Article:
Former Rockies outfielder Cory Sullivan aims for front office job

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Cory Sullivan never officially announced his retirement after the Phillies let him go from Triple-A earlier this year, but he’s done as an active player and is looking for a front-office job, the Denver Post’s Troy Renck reports.

Sullivan, a six-year major league veteran, hit .271/.327/.381 in 1,127 at-bats, most of them coming with the Rockies.  He was Colorado’s primary center fielder for much of 2005 and ’06 — his claim to fame came on Apr. 9, 2006, when he became the first player since 1951 to triple twice in an inning — but then the Rockies traded for Willy Taveras to start over him in 2007.

Sullivan always had more of a fourth outfielder’s skill set anyway.  However, he had a surprisingly hard time finding work as a reserve.  After spending most of 2008 in the minors with the Rockies, he did play fairly well for the Mets in 2009, hitting .250/.338/.382 in 157 at-bats.  Still, he again struggled to find work afterwards and that he hit just .188 in 64 at-bats for the Astros in 2010 pretty much ended his career.

So now, having just turned 32, Sullivan is looking to break into some team’s scouting department, with higher aspirations along the way.  Former teammates Troy Tulowitzki and Chris Iannetta both believe he has what it takes to advance.

“He was brutally honest. And he knows the game,’’ Tulo said. “He’s had success, and he’s failed. He’s been in different situations. Those things can only help you, in my opinion, if you go into the front office.’’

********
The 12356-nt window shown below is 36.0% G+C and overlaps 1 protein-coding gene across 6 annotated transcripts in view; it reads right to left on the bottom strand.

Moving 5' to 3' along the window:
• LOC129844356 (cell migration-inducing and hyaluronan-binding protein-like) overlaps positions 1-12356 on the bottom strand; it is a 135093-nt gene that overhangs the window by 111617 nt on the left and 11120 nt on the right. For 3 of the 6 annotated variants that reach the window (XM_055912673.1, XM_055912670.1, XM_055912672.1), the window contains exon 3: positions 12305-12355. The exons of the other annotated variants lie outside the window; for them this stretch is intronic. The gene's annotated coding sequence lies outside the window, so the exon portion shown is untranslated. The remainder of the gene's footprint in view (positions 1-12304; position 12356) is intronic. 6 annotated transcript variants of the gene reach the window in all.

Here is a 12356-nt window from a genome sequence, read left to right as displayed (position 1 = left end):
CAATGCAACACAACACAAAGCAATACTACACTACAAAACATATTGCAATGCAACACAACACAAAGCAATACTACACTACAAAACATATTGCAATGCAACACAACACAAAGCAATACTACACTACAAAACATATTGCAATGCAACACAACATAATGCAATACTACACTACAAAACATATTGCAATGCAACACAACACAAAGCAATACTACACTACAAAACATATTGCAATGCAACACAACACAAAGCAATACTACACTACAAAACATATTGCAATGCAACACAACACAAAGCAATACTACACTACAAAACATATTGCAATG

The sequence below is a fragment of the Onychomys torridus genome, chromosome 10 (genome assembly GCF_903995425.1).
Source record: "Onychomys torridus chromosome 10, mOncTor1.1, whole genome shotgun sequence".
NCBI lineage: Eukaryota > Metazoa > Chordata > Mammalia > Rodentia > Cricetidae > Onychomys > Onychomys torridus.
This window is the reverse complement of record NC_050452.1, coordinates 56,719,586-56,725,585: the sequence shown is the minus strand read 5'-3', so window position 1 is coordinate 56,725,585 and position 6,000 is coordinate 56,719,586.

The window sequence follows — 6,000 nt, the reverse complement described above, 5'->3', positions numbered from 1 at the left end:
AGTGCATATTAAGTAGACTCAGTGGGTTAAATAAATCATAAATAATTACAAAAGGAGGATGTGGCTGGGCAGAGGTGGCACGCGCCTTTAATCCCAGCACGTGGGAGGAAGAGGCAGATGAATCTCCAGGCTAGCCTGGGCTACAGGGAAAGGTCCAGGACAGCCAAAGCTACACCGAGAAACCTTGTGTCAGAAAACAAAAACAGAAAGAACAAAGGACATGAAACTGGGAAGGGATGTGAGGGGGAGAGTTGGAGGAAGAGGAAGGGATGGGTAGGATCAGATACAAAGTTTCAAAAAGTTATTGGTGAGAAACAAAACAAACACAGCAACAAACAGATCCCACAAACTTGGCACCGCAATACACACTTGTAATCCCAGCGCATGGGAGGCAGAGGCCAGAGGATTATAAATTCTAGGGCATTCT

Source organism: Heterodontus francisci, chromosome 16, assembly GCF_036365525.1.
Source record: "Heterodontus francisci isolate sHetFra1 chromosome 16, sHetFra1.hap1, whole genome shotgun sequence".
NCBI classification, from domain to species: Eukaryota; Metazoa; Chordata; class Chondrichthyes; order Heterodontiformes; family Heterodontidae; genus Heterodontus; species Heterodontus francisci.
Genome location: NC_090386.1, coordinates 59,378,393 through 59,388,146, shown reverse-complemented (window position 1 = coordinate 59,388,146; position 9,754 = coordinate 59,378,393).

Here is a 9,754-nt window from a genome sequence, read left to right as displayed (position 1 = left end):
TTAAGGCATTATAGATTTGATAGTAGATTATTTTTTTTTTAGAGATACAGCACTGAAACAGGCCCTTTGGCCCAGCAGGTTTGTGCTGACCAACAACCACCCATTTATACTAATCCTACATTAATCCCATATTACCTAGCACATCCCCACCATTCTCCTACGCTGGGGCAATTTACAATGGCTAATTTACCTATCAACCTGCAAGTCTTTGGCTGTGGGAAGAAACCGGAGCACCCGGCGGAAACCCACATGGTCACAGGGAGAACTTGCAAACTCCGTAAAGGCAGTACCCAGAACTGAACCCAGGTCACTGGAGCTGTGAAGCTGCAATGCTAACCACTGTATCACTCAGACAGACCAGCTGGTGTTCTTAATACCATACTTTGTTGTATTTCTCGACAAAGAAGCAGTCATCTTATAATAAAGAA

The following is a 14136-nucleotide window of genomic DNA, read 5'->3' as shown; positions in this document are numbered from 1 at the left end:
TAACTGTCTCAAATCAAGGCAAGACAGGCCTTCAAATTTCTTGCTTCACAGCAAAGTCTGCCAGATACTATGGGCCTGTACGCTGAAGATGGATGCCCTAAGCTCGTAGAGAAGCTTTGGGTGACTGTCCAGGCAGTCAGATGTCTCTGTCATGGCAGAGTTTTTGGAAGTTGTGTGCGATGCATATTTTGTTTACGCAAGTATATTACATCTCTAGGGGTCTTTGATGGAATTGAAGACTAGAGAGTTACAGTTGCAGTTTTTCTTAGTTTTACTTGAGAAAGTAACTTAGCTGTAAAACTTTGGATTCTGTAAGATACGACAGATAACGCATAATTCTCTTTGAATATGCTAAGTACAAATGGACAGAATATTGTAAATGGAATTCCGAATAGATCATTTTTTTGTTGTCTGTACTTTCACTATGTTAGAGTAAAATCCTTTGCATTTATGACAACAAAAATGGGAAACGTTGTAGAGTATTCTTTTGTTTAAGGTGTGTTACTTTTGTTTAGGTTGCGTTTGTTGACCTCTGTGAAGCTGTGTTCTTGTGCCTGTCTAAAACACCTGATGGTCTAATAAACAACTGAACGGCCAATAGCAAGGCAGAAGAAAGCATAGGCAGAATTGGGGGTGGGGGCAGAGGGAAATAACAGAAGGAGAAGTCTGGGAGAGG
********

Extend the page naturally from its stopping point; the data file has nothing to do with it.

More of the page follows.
Clayton Kershaw completes spring training with a 0.00 ERA

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Clayton Kershaw had nothing left to prove when he exited the mound during his last Cactus League start on Friday. He finished camp with a 0.00 ERA, made all the more impressive after he extended his scoreless streak to 21 1/3 innings following 6 2/3 frames of one-hit ball against the Royals.

In six spring training starts this year, the Dodgers southpaw racked up 12 hits, four walks and 23 strikeouts. His velocity appeared to fluctuate between the high-80s and low-90s from start to start, but manager Dave Roberts told reporters that he expects Kershaw to get back up to the 93 m.p.h. range next week. Kershaw is tabbed for his eighth consecutive Opening Day start on Thursday.

The 30-year-old lefty is poised to enter his 11th season with the club in 2018. He went 18-4 in 27 starts last year and turned in a 2.31 ERA, 1.5 BB/9 and 10.4 SO/9 over 175 innings. He suffered his fair share of bumps and bruises along the way, including a lower back strain that required a five-week stay on the disabled list.

The Dodgers will open their season against the Giants on Thursday, March 29 at 7:08 PM ET. Given the sudden rash of injuries that hit the Giants’ rotation earlier today, Kershaw’s Opening Day opponent has not yet been announced.